Indian intelligence puts Britain on high alert
Britain's anti-terrorism agency was on high alert Sunday after India shared its intelligence information about a suspected terror plot to hijack an Indian plane and crash it into a British city.world Updated: Jan 24, 2010 17:06 IST
Britain's anti-terrorism agency was on high alert Sunday after India shared its intelligence information about a suspected terror plot to hijack an Indian plane and crash it into a British city.
British intelligence agency MI5 was told by the Indian authorities early last week about a suspected plot by militants linked to Al Qaeda in Pakistan to hijack an Air India or Indian Airlines flight from Mumbai or Delhi.
The warning, which came after the arrest of a suspected terrorist, was contained in a detailed "threat assessment" by India's Intelligence Bureau, The Sunday Times reported.
It did not state that Britain was a specific target. But security sources said it had raised fears that a British city might be attacked.
Home Secretary Alan Johnson revealed Friday that the threat level to Britain was being raised from "substantial" to "severe". That is the second-highest level and means that an attack is "highly likely".
The move comes after the Christmas Day attempted suicide attack on an airliner over Detroit in the US.
A senior Whitehall official said that the Detroit attack proved that Al Qaeda had both the "capability and the intent" to attack western aircraft.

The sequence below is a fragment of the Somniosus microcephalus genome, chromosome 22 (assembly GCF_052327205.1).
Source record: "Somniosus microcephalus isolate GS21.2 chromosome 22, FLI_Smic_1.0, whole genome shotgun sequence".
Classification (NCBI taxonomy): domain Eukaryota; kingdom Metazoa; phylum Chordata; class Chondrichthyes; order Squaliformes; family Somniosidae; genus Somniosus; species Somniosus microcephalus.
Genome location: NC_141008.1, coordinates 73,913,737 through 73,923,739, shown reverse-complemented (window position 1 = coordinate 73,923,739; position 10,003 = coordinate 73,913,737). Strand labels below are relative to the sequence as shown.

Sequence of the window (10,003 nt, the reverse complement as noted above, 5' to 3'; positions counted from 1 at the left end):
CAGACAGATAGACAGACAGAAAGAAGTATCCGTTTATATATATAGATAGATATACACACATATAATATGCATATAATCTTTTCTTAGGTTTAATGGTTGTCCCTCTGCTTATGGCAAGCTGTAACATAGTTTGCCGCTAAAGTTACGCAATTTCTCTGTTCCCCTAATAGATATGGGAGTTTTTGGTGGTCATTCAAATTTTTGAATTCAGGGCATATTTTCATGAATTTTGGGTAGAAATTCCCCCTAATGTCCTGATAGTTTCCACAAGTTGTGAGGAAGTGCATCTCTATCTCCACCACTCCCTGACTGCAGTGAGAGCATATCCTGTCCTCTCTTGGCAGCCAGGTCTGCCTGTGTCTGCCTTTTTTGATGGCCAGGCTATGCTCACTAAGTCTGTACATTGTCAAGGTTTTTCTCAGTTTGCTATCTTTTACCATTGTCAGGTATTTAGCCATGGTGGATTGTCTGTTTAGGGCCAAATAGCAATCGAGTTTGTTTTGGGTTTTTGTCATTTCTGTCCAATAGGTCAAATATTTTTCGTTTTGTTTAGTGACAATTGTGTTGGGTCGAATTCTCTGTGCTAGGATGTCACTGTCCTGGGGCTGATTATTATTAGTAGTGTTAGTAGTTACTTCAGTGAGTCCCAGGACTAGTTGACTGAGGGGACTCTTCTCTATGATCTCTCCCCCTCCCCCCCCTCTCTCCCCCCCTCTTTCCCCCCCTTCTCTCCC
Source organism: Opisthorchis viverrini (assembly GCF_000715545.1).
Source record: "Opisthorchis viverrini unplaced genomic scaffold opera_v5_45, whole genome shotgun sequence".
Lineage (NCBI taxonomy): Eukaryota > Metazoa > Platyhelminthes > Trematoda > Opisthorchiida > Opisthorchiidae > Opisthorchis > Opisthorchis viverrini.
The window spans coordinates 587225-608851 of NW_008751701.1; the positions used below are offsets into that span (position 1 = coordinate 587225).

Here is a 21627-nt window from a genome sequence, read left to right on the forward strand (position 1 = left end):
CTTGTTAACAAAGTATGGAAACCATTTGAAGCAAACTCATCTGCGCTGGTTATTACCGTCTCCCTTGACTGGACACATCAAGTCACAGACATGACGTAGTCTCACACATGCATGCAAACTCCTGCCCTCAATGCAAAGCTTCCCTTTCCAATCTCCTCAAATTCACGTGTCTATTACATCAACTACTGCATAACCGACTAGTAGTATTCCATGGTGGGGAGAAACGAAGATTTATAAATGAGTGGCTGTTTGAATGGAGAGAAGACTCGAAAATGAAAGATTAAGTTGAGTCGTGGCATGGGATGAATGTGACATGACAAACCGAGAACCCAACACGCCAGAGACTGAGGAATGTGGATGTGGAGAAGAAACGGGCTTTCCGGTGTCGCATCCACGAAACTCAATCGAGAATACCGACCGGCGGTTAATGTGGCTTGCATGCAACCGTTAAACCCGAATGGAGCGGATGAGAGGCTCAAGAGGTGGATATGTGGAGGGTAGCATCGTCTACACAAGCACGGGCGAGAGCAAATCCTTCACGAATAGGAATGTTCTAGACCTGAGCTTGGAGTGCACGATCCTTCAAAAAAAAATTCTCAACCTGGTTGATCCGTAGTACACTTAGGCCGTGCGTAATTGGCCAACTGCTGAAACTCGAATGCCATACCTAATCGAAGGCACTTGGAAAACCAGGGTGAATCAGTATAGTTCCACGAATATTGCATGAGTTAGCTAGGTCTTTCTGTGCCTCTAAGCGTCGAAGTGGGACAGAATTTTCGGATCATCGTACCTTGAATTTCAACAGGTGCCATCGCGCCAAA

He said that the Joint Terrorism Analysis Centre (JTAC), a unit of MI5, had based its assessment on a broad range of factors including "an accumulation" of new material.
However, while insisting that there was no specific intelligence suggesting an attack, senior counter-terrorism officials said that the Indian warning was "a factor" in the move, the paper said.
Officials also say that the CIA warned two weeks ago about a possible plot by Al Qaeda in the Arabian Peninsula, the group behind the aborted plane blow-up attempt, to attack a second aircraft using terrorists trained at its camps in Yemen.
The threat to hijack an Indian aircraft was uncovered during the interrogation of Amjad Khwaja, a leader of Harkat-ul-Jihad-al-Islami, a militant group involved in terrorist attacks in India.
British officials are also concerned after Prime Minister Gordon Brown's recent statement over aviation security.
Following a meeting with spy chiefs and just after the Indian warning was received, he told MPs: "We know that a number of terrorist cells are actively trying to attack Britain and other countries".